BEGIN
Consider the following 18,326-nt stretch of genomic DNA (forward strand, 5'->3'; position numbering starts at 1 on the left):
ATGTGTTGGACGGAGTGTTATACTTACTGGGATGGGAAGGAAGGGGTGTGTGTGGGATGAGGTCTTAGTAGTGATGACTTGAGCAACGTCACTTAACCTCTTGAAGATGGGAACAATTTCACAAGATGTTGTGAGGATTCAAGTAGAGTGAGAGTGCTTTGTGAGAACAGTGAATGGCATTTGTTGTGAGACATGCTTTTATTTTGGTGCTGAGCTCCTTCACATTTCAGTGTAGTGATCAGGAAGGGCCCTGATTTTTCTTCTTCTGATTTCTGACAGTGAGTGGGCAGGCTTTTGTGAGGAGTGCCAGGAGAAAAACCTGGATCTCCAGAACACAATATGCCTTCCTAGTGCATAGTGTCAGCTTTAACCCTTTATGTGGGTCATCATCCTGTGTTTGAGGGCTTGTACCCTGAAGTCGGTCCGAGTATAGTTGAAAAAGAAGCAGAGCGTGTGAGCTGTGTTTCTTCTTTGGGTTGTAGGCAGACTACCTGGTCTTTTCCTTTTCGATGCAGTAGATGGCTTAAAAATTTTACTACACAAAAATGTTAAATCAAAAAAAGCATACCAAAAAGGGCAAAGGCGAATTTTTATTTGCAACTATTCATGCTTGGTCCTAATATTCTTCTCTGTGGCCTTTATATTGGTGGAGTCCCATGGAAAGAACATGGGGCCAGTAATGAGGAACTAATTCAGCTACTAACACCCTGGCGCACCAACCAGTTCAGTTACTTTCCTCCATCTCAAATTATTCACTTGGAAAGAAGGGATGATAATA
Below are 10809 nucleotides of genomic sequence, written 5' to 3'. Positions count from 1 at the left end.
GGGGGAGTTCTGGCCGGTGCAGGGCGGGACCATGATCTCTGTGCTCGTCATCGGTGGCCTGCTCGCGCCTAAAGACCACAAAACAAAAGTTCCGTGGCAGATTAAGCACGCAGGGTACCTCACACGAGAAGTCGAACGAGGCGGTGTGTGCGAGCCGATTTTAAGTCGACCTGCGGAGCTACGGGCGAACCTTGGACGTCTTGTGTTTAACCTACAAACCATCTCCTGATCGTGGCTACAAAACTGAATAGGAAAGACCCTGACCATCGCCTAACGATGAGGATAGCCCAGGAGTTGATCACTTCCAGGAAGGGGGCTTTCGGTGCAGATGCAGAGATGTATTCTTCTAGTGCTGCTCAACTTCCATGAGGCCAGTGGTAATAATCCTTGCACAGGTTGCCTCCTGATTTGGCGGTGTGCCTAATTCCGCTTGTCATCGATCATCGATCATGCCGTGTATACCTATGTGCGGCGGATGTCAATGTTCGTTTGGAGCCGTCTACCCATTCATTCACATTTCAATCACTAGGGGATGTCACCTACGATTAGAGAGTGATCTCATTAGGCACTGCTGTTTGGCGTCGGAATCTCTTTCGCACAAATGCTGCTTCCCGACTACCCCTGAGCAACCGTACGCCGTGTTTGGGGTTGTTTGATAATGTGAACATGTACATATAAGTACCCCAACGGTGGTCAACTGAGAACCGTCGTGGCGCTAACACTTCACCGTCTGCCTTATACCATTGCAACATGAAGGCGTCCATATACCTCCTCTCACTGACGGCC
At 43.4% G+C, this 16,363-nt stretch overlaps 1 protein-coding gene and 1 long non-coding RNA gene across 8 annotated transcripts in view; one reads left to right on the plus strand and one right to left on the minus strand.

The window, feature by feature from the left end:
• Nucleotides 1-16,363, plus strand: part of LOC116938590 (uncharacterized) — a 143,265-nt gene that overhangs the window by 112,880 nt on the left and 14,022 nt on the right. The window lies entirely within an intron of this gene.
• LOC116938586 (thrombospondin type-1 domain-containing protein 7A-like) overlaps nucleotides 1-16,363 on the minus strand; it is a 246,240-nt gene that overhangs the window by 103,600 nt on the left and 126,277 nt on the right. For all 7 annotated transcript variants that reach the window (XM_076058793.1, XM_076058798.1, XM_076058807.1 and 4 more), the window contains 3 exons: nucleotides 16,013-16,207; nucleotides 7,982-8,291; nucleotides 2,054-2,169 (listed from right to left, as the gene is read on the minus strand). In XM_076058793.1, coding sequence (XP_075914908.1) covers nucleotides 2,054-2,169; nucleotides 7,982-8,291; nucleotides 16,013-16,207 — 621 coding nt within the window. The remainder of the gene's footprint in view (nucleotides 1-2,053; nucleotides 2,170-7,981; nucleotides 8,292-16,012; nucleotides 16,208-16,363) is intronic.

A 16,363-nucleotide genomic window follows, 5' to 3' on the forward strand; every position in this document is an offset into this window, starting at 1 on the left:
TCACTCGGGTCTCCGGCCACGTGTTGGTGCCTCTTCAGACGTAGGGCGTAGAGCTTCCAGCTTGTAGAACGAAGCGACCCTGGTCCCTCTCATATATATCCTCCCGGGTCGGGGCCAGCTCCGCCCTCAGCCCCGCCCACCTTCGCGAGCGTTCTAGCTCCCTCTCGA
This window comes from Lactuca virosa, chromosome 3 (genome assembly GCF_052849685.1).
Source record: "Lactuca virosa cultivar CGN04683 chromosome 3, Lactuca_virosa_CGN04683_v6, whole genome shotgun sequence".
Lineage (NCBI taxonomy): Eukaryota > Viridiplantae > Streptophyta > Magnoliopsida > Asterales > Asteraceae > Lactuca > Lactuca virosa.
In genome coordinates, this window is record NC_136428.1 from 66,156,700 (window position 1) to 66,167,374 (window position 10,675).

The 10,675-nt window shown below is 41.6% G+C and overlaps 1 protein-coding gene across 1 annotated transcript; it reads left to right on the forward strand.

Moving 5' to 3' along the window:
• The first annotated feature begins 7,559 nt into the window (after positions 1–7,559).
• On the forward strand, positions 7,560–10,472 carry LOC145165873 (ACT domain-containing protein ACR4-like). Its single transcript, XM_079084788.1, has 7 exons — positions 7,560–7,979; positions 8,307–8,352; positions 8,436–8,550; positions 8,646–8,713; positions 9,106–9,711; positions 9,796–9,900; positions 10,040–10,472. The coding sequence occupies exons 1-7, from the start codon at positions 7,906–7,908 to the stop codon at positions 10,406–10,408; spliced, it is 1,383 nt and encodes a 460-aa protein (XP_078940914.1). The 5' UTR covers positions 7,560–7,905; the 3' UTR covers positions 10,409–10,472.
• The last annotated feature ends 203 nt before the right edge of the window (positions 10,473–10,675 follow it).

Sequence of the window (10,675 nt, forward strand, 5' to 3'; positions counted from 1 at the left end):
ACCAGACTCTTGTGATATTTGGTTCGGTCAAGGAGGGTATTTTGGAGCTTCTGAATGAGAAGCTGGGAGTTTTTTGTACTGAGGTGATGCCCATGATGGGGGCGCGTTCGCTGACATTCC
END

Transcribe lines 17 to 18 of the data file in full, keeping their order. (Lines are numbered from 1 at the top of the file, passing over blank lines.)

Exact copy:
• The first annotated feature begins 7,559 nt into the window (after positions 1–7,559).
• On the forward strand, positions 7,560–10,472 carry LOC145165873 (ACT domain-containing protein ACR4-like). Its single transcript, XM_079084788.1, has 7 exons — positions 7,560–7,979; positions 8,307–8,352; positions 8,436–8,550; positions 8,646–8,713; positions 9,106–9,711; positions 9,796–9,900; positions 10,040–10,472. The coding sequence occupies exons 1-7, from the start codon at positions 7,906–7,908 to the stop codon at positions 10,406–10,408; spliced, it is 1,383 nt and encodes a 460-aa protein (XP_078940914.1). The 5' UTR covers positions 7,560–7,905; the 3' UTR covers positions 10,409–10,472.